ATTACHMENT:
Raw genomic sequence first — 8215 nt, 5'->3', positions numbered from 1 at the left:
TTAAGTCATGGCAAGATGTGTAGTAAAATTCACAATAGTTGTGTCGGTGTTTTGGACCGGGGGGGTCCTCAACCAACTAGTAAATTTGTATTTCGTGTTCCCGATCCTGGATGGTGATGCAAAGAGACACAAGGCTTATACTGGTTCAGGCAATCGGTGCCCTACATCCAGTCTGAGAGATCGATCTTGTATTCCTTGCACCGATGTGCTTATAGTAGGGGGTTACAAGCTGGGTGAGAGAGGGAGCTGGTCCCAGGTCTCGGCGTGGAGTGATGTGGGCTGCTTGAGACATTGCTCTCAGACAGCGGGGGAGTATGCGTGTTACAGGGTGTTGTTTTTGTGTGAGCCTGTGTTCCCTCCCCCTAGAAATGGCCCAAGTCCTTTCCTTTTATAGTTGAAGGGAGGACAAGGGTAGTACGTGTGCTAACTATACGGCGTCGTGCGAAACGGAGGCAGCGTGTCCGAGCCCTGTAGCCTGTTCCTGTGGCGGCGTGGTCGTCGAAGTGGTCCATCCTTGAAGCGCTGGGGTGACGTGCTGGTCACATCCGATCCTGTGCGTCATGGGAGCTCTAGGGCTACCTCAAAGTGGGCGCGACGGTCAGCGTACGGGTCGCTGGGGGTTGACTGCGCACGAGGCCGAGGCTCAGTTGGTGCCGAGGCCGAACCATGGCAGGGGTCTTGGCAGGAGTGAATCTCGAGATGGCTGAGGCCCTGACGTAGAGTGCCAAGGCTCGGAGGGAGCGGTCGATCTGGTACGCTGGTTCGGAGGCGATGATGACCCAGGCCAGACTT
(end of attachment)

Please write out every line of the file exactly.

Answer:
Raw genomic sequence first — 8215 nt, 5'->3', positions numbered from 1 at the left:
TTAAGTCATGGCAAGATGTGTAGTAAAATTCACAATAGTTGTGTCGGTGTTTTGGACCGGGGGGGTCCTCAACCAACTAGTAAATTTGTATTTCGTGTTCCCGATCCTGGATGGTGATGCAAAGAGACACAAGGCTTATACTGGTTCAGGCAATCGGTGCCCTACATCCAGTCTGAGAGATCGATCTTGTATTCCTTGCACCGATGTGCTTATAGTAGGGGGTTACAAGCTGGGTGAGAGAGGGAGCTGGTCCCAGGTCTCGGCGTGGAGTGATGTGGGCTGCTTGAGACATTGCTCTCAGACAGCGGGGGAGTATGCGTGTTACAGGGTGTTGTTTTTGTGTGAGCCTGTGTTCCCTCCCCCTAGAAATGGCCCAAGTCCTTTCCTTTTATAGTTGAAGGGAGGACAAGGGTAGTACGTGTGCTAACTATACGGCGTCGTGCGAAACGGAGGCAGCGTGTCCGAGCCCTGTAGCCTGTTCCTGTGGCGGCGTGGTCGTCGAAGTGGTCCATCCTTGAAGCGCTGGGGTGACGTGCTGGTCACATCCGATCCTGTGCGTCATGGGAGCTCTAGGGCTACCTCAAAGTGGGCGCGACGGTCAGCGTACGGGTCGCTGGGGGTTGACTGCGCACGAGGCCGAGGCTCAGTTGGTGCCGAGGCCGAACCATGGCAGGGGTCTTGGCAGGAGTGAATCTCGAGATGGCTGAGGCCCTGACGTAGAGTGCCAAGGCTCGGAGGGAGCGGTCGATCTGGTACGCTGGTTCGGAGGCGATGATGACCCAGGCCAGACTT